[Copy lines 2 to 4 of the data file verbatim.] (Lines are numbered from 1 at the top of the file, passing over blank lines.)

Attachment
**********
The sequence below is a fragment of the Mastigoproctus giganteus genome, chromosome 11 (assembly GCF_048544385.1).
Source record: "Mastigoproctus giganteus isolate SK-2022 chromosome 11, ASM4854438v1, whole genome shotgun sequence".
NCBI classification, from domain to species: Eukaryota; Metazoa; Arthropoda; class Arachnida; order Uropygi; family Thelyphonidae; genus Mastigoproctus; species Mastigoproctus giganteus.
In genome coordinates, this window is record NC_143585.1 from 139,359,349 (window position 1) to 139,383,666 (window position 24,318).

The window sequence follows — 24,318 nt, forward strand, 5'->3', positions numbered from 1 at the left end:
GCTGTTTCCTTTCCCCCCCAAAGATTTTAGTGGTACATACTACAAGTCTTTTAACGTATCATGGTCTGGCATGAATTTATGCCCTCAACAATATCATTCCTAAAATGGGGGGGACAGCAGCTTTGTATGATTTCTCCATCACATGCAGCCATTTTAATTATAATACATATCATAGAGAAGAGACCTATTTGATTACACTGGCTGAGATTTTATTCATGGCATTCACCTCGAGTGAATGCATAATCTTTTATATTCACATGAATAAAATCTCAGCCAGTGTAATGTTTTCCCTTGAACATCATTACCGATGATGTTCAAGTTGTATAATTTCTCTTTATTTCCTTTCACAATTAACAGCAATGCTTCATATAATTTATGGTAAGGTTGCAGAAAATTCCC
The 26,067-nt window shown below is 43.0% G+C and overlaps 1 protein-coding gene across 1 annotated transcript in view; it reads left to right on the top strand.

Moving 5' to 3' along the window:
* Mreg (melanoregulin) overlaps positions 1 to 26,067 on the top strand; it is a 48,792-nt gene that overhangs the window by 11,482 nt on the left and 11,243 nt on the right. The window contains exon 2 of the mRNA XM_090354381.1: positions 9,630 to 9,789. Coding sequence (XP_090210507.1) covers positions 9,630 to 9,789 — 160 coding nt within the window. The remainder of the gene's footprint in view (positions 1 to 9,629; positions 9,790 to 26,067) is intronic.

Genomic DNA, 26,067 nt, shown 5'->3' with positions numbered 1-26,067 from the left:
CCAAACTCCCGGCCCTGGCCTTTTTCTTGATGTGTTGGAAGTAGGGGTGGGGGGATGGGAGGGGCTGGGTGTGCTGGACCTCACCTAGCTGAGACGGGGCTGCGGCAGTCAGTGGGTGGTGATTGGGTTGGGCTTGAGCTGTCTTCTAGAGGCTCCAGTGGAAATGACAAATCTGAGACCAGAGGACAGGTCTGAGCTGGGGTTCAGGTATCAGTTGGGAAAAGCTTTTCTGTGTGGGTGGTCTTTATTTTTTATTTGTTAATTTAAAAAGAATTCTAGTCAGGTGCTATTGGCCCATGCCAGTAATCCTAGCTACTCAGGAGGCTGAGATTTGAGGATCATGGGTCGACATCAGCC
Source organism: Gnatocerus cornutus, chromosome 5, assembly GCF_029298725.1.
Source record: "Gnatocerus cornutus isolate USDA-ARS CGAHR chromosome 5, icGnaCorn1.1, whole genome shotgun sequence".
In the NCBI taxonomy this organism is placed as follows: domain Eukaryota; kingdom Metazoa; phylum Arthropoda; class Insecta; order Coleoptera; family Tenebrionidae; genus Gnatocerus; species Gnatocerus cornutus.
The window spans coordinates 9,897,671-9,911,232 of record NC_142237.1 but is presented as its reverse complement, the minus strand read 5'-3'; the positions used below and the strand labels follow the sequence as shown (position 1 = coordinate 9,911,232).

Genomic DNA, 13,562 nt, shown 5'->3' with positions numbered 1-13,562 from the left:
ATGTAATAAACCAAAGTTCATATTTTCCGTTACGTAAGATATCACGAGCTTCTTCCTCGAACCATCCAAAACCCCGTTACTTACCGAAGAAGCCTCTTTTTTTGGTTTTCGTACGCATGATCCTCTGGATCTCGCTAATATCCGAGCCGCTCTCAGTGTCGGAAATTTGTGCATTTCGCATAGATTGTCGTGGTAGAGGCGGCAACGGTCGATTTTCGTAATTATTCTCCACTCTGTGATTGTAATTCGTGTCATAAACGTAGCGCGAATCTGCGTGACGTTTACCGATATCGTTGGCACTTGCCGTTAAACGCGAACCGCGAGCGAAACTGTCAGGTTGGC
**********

Source record: "Mastigoproctus giganteus isolate SK-2022 chromosome 11, ASM4854438v1, whole genome shotgun sequence".
NCBI classification, from domain to species: Eukaryota; Metazoa; Arthropoda; class Arachnida; order Uropygi; family Thelyphonidae; genus Mastigoproctus; species Mastigoproctus giganteus.
In genome coordinates, this window is record NC_143585.1 from 139,359,349 (window position 1) to 139,383,666 (window position 24,318).